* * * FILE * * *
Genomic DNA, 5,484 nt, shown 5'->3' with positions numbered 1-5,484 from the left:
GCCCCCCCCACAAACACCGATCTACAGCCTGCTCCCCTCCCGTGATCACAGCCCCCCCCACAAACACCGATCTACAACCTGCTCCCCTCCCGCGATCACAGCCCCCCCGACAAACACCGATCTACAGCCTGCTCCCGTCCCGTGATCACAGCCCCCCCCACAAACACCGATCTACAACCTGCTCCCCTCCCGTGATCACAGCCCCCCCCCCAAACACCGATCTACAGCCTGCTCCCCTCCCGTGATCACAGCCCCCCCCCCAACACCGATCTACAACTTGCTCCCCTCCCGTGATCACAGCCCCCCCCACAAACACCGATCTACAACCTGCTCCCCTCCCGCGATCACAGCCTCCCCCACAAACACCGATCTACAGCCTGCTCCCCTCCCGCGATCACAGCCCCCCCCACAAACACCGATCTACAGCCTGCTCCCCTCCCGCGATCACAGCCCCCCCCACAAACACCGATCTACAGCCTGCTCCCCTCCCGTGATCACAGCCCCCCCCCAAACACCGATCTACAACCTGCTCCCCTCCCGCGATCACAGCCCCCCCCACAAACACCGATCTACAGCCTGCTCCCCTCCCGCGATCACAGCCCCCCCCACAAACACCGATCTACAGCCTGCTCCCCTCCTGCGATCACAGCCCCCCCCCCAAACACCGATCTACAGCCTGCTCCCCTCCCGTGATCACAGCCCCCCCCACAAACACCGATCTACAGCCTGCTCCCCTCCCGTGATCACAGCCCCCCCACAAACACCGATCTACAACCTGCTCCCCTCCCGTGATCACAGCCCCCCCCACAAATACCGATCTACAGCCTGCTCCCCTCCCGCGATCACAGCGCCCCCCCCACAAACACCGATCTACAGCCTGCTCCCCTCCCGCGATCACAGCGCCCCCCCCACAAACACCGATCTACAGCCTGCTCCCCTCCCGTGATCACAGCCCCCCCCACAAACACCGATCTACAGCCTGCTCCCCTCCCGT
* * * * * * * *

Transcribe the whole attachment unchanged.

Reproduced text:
Genomic DNA, 5,484 nt, shown 5'->3' with positions numbered 1-5,484 from the left:
GCCCCCCCCACAAACACCGATCTACAGCCTGCTCCCCTCCCGTGATCACAGCCCCCCCCACAAACACCGATCTACAACCTGCTCCCCTCCCGCGATCACAGCCCCCCCGACAAACACCGATCTACAGCCTGCTCCCGTCCCGTGATCACAGCCCCCCCCACAAACACCGATCTACAACCTGCTCCCCTCCCGTGATCACAGCCCCCCCCCCAAACACCGATCTACAGCCTGCTCCCCTCCCGTGATCACAGCCCCCCCCCCAACACCGATCTACAACTTGCTCCCCTCCCGTGATCACAGCCCCCCCCACAAACACCGATCTACAACCTGCTCCCCTCCCGCGATCACAGCCTCCCCCACAAACACCGATCTACAGCCTGCTCCCCTCCCGCGATCACAGCCCCCCCCACAAACACCGATCTACAGCCTGCTCCCCTCCCGCGATCACAGCCCCCCCCACAAACACCGATCTACAGCCTGCTCCCCTCCCGTGATCACAGCCCCCCCCCAAACACCGATCTACAACCTGCTCCCCTCCCGCGATCACAGCCCCCCCCACAAACACCGATCTACAGCCTGCTCCCCTCCCGCGATCACAGCCCCCCCCACAAACACCGATCTACAGCCTGCTCCCCTCCTGCGATCACAGCCCCCCCCCCAAACACCGATCTACAGCCTGCTCCCCTCCCGTGATCACAGCCCCCCCCACAAACACCGATCTACAGCCTGCTCCCCTCCCGTGATCACAGCCCCCCCACAAACACCGATCTACAACCTGCTCCCCTCCCGTGATCACAGCCCCCCCCACAAATACCGATCTACAGCCTGCTCCCCTCCCGCGATCACAGCGCCCCCCCCACAAACACCGATCTACAGCCTGCTCCCCTCCCGCGATCACAGCGCCCCCCCCACAAACACCGATCTACAGCCTGCTCCCCTCCCGTGATCACAGCCCCCCCCACAAACACCGATCTACAGCCTGCTCCCCTCCCGT